Comparing the Montessori Method to Traditional Education


Many new Montessori parents often ask what the difference is between the Montessori method and a more traditional classroom environment. The Montessori method is unique because it relies on a science-focused and child-friendly educational philosophy that can’t be found at other institutions.

Classroom Population

One of the first things that many parents and students notice about the Montessori environment is that classroom populations are entirely different from traditional institutions. First, the teacher-student ratio is much better; instead of one teacher trying to handle twenty-five preschoolers, there are usually around ten to fifteen students for every teacher at a Montessori school.

Another thing that’s different about Montessori schools is that children of different ages learn and work together in the same classroom. Any given Montessori class will have students within three to four years of age from each other. This gives children the ability to be both mentors and students, and it ensures that they are capable of interacting with peers who are slightly different ages—just as they might have to in a working environment.

Student-Centered Lessons

Traditional educational institutions are required to follow a curriculum that has been designed to match arbitrary standards. Specific lessons must be completed every day, and both students and teachers are penalized if goals are not met on schedule. Most lessons are focused on the teacher; students are required to listen to lectures, complete worksheets, and sit still throughout the day.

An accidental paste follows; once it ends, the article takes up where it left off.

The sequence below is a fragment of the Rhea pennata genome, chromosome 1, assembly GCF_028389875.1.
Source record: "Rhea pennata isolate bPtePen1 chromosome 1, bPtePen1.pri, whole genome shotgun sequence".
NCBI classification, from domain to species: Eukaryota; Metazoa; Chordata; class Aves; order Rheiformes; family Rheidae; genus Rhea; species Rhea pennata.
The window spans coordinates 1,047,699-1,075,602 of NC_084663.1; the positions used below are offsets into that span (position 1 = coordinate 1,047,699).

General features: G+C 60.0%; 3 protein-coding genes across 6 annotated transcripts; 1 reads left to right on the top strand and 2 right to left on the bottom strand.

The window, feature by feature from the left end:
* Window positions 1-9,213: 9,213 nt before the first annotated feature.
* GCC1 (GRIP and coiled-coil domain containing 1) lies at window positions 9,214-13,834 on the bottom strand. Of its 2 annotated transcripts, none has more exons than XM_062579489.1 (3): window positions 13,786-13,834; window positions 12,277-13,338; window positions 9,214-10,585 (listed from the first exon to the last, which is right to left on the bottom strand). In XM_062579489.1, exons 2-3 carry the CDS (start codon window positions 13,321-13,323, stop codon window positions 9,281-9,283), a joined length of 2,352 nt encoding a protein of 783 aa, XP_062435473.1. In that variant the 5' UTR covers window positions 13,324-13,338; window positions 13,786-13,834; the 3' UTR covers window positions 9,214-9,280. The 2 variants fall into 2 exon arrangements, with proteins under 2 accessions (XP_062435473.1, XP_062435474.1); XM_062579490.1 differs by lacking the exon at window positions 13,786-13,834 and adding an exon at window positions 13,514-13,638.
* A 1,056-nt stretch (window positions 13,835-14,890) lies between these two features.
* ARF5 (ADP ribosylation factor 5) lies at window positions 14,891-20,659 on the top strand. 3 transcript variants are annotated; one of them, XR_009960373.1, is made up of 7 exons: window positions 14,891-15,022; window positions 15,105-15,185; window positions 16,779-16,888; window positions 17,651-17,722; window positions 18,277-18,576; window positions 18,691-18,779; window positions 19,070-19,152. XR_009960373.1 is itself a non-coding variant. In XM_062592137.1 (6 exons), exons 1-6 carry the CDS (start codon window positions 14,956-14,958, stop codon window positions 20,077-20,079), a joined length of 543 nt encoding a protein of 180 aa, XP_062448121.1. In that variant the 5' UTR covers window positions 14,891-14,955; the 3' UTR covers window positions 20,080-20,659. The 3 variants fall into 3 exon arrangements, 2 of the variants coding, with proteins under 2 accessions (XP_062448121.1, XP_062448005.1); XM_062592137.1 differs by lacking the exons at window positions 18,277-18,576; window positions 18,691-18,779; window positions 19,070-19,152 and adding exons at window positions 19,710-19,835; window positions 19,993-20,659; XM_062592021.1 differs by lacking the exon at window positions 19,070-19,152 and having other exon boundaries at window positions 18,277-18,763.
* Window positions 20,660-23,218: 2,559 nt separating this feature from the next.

In contrast, Montessori lessons are entirely focused on the students. First, teachers observe their classroom and select activities and learning materials that actually reflect the children’s interests. Objectives are not hard-coded into the curriculum; instead, teachers help each student progress at a rate that works for them.

Time to Work

Montessori classrooms are one of the few learning environments where children are actually given the time they need to properly explore an activity. Montessori work periods usually last one to two hours. During this time, students are allowed to choose their own activities and spend as much time on a project as they want to. This gives kids a chance to actually learn from the material they are interacting with and become self-motivated in their ability to complete tasks.

In comparison, conventional classrooms often give students short time frames to complete tasks. Whether it’s fifteen minutes to finish a pop quiz or half an hour dedicated to an entire module, the pace of the traditional school environment is far too fast for children to actually learn anything.

The general attitude of a Montessori education is one of continual growth and adaptation. Teachers pay attention to their students and make changes as needed to ensure that those children succeed on an individual level. With flexibility, positivity, and a scientific mindset, it’s no surprise that Montessori classes produce happier children who are more capable of speaking their needs, learning new subjects, and following their dreams.

Are you interested in giving your child a Montessori education? Reach out to us at Austin Children’s Academy to discuss the opportunities we can offer to your family.

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